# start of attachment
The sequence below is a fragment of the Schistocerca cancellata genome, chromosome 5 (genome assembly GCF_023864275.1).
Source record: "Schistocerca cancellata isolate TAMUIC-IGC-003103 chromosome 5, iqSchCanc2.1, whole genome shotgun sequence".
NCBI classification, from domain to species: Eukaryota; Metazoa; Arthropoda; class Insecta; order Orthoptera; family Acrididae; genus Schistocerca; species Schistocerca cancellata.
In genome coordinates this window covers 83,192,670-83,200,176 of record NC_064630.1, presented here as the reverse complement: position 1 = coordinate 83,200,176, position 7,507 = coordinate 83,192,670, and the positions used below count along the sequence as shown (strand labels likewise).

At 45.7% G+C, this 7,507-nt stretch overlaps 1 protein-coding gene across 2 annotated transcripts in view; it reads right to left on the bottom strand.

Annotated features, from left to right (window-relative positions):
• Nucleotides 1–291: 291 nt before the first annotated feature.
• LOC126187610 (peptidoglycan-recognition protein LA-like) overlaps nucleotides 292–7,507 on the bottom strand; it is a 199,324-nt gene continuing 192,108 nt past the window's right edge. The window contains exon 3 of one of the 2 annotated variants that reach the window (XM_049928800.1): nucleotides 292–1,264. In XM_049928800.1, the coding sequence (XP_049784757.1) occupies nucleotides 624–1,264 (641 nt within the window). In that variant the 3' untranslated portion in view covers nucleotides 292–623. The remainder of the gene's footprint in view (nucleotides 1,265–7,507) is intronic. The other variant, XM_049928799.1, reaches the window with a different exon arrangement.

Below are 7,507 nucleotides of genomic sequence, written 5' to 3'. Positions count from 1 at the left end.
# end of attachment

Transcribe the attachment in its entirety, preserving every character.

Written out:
The sequence below is a fragment of the Schistocerca cancellata genome, chromosome 5 (genome assembly GCF_023864275.1).
Source record: "Schistocerca cancellata isolate TAMUIC-IGC-003103 chromosome 5, iqSchCanc2.1, whole genome shotgun sequence".
NCBI classification, from domain to species: Eukaryota; Metazoa; Arthropoda; class Insecta; order Orthoptera; family Acrididae; genus Schistocerca; species Schistocerca cancellata.
In genome coordinates this window covers 83,192,670-83,200,176 of record NC_064630.1, presented here as the reverse complement: position 1 = coordinate 83,200,176, position 7,507 = coordinate 83,192,670, and the positions used below count along the sequence as shown (strand labels likewise).

At 45.7% G+C, this 7,507-nt stretch overlaps 1 protein-coding gene across 2 annotated transcripts in view; it reads right to left on the bottom strand.

Annotated features, from left to right (window-relative positions):
• Nucleotides 1–291: 291 nt before the first annotated feature.
• LOC126187610 (peptidoglycan-recognition protein LA-like) overlaps nucleotides 292–7,507 on the bottom strand; it is a 199,324-nt gene continuing 192,108 nt past the window's right edge. The window contains exon 3 of one of the 2 annotated variants that reach the window (XM_049928800.1): nucleotides 292–1,264. In XM_049928800.1, the coding sequence (XP_049784757.1) occupies nucleotides 624–1,264 (641 nt within the window). In that variant the 3' untranslated portion in view covers nucleotides 292–623. The remainder of the gene's footprint in view (nucleotides 1,265–7,507) is intronic. The other variant, XM_049928799.1, reaches the window with a different exon arrangement.

Below are 7,507 nucleotides of genomic sequence, written 5' to 3'. Positions count from 1 at the left end.